One Thermostat Control for your House
It is impractical to have separate thermostats and other equipment in each office for individual comfort control. That is why you only have one thermostat in your home. That one thermostat controls the temperature for every room in your house. The area or rooms that are controlled by a single thermostat is referred to as a “zone”. If you only have one furnace at home, you only have one thermostat and therefore you only have one “zone”. In an office building There will be several zones per floor. In each zone a thermostat controls the temperature in several offices. It operates a zone box, usually a “VAV” (variable air volume) box. In our model we are going to use a VAV box to illustrate how the thermostat controls the office temperature of your Air Conditioning system.
A VAV box has a damper inside that is operated by an actuator controlled by the thermostat. This damper meters the amount of cool (50 – 55 degrees) air delivered to the office. The position of the damper that meters the proper amount of air to the office is determined by the thermostat. The thermostat detects the temperature of the air in the office. If the temperature is higher than the set point (the temperature you have the thermostat set for), then the thermostat causes the damper in the VAV box to open enough to allow more cool air to enter the office to absorb the additional heat that caused the temperature to rise. The temperature is then lowered. If the temperature goes below the set point, the flow of air is reduced by the damper. The reduced volume of air permits the heat load in the office to build up causing the temperature to rise. Obviously these changes are very subtle. The thermostat is always trying to reach an equilibrium or balance between the temperature in the room and the set point. When this balance is reached, the damper does not move until the thermostat detects a change in temperature.
There are many elements in place working together to maintain a comfortable temperature in a space. This is necessary to make certain the proper volume of air is always available for the VAV box to do the job the thermostat asks it to do. This includes maintaining a constant static pressure in the supply duct serving the VAV box.
Static Pressure is a term you hear frequently and do not have a clue to what it is. It must be bad or it must be good depending on the context in which it is used. Engineers use the term like everyone knows what it is. Static pressure is very important because without it we could never get the air where we want it.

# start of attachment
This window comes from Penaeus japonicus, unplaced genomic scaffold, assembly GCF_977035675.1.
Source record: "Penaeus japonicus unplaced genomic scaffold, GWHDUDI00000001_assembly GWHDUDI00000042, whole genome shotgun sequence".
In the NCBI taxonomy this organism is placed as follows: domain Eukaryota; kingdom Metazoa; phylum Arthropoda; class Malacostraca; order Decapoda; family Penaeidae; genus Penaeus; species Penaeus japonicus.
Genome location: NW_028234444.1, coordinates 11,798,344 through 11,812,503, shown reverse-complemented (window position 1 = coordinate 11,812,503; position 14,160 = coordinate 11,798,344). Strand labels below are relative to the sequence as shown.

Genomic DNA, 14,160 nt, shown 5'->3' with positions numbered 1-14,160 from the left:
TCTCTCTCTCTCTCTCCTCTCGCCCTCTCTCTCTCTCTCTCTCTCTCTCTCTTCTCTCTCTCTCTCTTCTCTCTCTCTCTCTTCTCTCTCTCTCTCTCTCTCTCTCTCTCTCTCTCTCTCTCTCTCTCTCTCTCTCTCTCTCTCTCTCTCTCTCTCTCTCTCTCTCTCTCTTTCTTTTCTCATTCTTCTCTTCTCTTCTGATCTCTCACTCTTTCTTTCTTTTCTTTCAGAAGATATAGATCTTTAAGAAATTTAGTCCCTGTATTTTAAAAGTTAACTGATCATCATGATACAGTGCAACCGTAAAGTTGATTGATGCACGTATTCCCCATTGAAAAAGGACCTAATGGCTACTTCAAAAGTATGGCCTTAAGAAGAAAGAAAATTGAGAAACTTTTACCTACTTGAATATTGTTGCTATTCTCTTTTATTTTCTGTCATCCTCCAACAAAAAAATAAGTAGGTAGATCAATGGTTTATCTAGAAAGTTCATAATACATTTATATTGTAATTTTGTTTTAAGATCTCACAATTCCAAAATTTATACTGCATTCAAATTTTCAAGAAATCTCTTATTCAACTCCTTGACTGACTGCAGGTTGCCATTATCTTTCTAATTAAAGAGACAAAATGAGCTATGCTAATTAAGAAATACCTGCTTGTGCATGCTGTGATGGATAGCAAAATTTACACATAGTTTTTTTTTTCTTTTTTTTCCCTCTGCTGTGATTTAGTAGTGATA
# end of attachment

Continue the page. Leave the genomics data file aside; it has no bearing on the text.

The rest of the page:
It helps to think of air as a fluid just like water is a fluid. Air is a gas and water is a liquid, but they are both fluids.
The principals applied to a fan or blower is pretty much the same as the principals applied to a pump. They both move a fluid and they both put that fluid under pressure. If the nozzle on your garden hose is turned off, you feel the hose swell a little and get more rigid. This is because the pressure in the hose is pressing against the sides or walls of the hose even though it is not flowing. If you had a gauge in the hose you could see how much pressure is in the hose. The same thing applies to the air in the ducts. It is called static pressure, and now you know. This pressure is what gets the air through the duct (hose) and out the diffuse (nozzle). I am sure you have been in the shower and someone flushes a toilet, starts a dishwasher or turns on a faucet and suddenly the shower water gets very hot. You yell, curse a little and adjust the hot water. About then they turn off the faucet or the toilet tank finishes filling and your shower gets very cold. This is because of variations in the flow in the cold water side of your shower. More or less gallons per minute are being used causing the pressure to change. The same thing will happen in a VAV (variable air volume) system. Think of a VAV zone box that controls the temperature in an office as a valve that opens and closes more or less to supply the required amount of flow to satisfy conditions.
As discussed above, on a mild day the offices are satisfied easily and the thermostats throttle down the VAV air flow. This could cause the static pressure to increase (remember the hose when you turned off the nozzle). If it is a hot day, the VAV boxes may fully open to get all the air flow to the offices that they can. This could cause the static pressure to drop drastically effecting the ability to maintain the needed flow to satisfy the offices. Obviously Static pressure regulation is needed and becomes very important. Static pressure must be maintained during the peak flow demand (cooling) yet be controlled at the same level during low air flow demand (heating) otherwise high static pressure could seriously damage duct work, VAV boxes and other components. High static pressure also drastically increases the cost of operating the fan system.
There are several ways to control static pressure through all air flow demand ranges. The most common method is with vanes or dampers on the inlet of the fan or blower itself. The Static Pressure is monitored by a sensor (a kind of gauge) mounted at some strategic place in the duct system. The signal from the sensor is transmitted to a controller that responds by modulating (opening or closing at a controlled rate) the vanes or dampers on the fan inlet. As the demand for air flow goes up, the vanes open more to permit more air to be supplied by the fan to keep the static pressure from dropping. If the demand for air flow goes down, the vanes throttle closed to reduce air flow and prevent the static from rising.
The next time you hear an engineer mention static or static pressure, hopefully you will understand and will not be intimidated by the term.
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